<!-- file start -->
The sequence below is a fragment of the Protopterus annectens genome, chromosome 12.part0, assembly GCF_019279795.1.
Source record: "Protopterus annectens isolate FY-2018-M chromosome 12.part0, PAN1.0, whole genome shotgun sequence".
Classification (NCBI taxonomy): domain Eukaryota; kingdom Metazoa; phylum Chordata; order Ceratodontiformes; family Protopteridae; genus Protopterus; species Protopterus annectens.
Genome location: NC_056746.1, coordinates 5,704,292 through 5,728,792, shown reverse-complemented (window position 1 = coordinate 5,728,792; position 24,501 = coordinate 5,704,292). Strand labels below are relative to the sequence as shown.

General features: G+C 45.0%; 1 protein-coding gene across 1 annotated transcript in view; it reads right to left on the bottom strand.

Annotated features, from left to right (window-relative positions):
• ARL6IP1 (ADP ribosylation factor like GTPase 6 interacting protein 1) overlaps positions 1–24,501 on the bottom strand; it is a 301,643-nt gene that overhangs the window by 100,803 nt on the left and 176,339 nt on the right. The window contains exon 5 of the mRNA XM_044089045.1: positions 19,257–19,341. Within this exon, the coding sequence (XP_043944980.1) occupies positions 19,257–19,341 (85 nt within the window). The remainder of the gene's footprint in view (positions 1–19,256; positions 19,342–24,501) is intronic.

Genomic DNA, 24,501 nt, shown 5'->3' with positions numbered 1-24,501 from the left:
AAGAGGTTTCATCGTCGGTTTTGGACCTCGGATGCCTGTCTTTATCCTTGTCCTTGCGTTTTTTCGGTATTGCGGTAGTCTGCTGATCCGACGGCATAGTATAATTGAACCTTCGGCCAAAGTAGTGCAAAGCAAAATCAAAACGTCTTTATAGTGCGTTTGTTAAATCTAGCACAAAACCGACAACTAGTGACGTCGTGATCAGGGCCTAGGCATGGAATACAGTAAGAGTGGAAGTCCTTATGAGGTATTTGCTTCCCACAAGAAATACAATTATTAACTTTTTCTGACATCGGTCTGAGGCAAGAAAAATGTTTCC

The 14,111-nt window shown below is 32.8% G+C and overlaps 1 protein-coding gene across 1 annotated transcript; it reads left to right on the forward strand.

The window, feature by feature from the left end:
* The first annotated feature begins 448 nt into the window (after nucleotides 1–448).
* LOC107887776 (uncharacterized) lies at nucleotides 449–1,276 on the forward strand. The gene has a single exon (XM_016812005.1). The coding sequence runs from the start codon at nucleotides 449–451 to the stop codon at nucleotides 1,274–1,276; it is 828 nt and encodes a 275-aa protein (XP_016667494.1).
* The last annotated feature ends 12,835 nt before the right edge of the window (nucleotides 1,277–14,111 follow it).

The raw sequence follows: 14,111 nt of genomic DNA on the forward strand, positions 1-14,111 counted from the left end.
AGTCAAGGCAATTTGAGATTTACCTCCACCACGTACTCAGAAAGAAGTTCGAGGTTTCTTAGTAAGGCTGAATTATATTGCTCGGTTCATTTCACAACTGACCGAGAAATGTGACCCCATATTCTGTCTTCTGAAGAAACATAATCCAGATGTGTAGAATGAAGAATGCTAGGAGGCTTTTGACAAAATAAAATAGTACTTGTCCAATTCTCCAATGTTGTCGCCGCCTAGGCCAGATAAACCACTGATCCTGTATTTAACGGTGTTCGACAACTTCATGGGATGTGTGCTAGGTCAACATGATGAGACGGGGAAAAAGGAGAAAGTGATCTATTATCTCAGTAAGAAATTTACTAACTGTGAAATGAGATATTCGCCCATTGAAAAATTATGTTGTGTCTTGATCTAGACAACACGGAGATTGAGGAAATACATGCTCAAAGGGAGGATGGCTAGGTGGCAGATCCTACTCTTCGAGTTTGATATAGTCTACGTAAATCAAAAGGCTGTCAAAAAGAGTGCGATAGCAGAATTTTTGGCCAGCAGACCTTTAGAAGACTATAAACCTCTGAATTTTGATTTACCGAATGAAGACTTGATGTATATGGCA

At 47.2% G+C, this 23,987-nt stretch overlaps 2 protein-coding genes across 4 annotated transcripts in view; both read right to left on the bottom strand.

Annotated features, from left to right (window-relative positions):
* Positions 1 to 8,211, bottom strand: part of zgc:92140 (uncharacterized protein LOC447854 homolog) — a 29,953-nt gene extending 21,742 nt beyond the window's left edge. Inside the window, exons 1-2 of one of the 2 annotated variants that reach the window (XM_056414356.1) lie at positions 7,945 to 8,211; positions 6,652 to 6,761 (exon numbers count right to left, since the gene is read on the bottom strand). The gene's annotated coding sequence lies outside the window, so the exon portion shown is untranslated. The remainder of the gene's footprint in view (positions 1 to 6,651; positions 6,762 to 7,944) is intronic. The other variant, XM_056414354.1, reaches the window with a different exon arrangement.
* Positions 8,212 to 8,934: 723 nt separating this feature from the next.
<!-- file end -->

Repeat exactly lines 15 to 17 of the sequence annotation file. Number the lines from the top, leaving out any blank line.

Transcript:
The raw sequence follows: 14,111 nt of genomic DNA on the forward strand, positions 1-14,111 counted from the left end.
AGTCAAGGCAATTTGAGATTTACCTCCACCACGTACTCAGAAAGAAGTTCGAGGTTTCTTAGTAAGGCTGAATTATATTGCTCGGTTCATTTCACAACTGACCGAGAAATGTGACCCCATATTCTGTCTTCTGAAGAAACATAATCCAGATGTGTAGAATGAAGAATGCTAGGAGGCTTTTGACAAAATAAAATAGTACTTGTCCAATTCTCCAATGTTGTCGCCGCCTAGGCCAGATAAACCACTGATCCTGTATTTAACGGTGTTCGACAACTTCATGGGATGTGTGCTAGGTCAACATGATGAGACGGGGAAAAAGGAGAAAGTGATCTATTATCTCAGTAAGAAATTTACTAACTGTGAAATGAGATATTCGCCCATTGAAAAATTATGTTGTGTCTTGATCTAGACAACACGGAGATTGAGGAAATACATGCTCAAAGGGAGGATGGCTAGGTGGCAGATCCTACTCTTCGAGTTTGATATAGTCTACGTAAATCAAAAGGCTGTCAAAAAGAGTGCGATAGCAGAATTTTTGGCCAGCAGACCTTTAGAAGACTATAAACCTCTGAATTTTGATTTACCGAATGAAGACTTGATGTATATGGCA

At 47.2% G+C, this 23,987-nt stretch overlaps 2 protein-coding genes across 4 annotated transcripts in view; both read right to left on the bottom strand.